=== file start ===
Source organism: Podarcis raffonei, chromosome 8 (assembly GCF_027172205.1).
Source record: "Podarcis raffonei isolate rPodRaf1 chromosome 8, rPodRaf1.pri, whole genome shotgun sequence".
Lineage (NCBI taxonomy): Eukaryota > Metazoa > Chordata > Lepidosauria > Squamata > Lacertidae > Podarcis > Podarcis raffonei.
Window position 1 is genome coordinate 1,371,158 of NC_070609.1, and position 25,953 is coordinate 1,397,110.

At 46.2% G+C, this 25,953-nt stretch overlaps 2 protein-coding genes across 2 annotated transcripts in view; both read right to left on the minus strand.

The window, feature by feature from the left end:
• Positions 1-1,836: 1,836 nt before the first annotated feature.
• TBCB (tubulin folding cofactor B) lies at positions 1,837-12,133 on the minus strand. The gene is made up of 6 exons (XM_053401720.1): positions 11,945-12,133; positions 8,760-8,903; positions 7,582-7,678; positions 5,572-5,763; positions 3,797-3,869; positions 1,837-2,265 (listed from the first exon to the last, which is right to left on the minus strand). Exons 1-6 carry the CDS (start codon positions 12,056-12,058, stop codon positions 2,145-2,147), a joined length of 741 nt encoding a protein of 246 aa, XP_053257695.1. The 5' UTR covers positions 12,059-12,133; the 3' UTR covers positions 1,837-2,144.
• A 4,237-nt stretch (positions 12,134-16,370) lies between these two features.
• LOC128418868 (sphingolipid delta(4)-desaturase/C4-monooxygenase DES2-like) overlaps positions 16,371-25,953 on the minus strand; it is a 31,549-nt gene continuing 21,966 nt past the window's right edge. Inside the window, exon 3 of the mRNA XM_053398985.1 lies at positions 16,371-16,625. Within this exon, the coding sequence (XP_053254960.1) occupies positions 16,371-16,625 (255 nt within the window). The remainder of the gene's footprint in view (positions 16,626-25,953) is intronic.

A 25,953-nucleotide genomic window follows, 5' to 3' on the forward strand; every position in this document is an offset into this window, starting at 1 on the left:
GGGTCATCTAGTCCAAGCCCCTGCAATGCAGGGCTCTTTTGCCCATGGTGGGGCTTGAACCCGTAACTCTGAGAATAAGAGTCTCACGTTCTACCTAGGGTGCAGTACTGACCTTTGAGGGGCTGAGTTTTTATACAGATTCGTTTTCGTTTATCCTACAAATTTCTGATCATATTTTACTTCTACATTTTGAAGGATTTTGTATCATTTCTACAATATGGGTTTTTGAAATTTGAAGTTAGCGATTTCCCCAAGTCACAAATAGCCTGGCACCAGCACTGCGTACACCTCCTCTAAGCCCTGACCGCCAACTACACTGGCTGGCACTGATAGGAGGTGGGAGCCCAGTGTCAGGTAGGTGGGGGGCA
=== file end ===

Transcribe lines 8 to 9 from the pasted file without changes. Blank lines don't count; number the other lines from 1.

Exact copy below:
• TBCB (tubulin folding cofactor B) lies at positions 1,837-12,133 on the minus strand. The gene is made up of 6 exons (XM_053401720.1): positions 11,945-12,133; positions 8,760-8,903; positions 7,582-7,678; positions 5,572-5,763; positions 3,797-3,869; positions 1,837-2,265 (listed from the first exon to the last, which is right to left on the minus strand). Exons 1-6 carry the CDS (start codon positions 12,056-12,058, stop codon positions 2,145-2,147), a joined length of 741 nt encoding a protein of 246 aa, XP_053257695.1. The 5' UTR covers positions 12,059-12,133; the 3' UTR covers positions 1,837-2,144.
• A 4,237-nt stretch (positions 12,134-16,370) lies between these two features.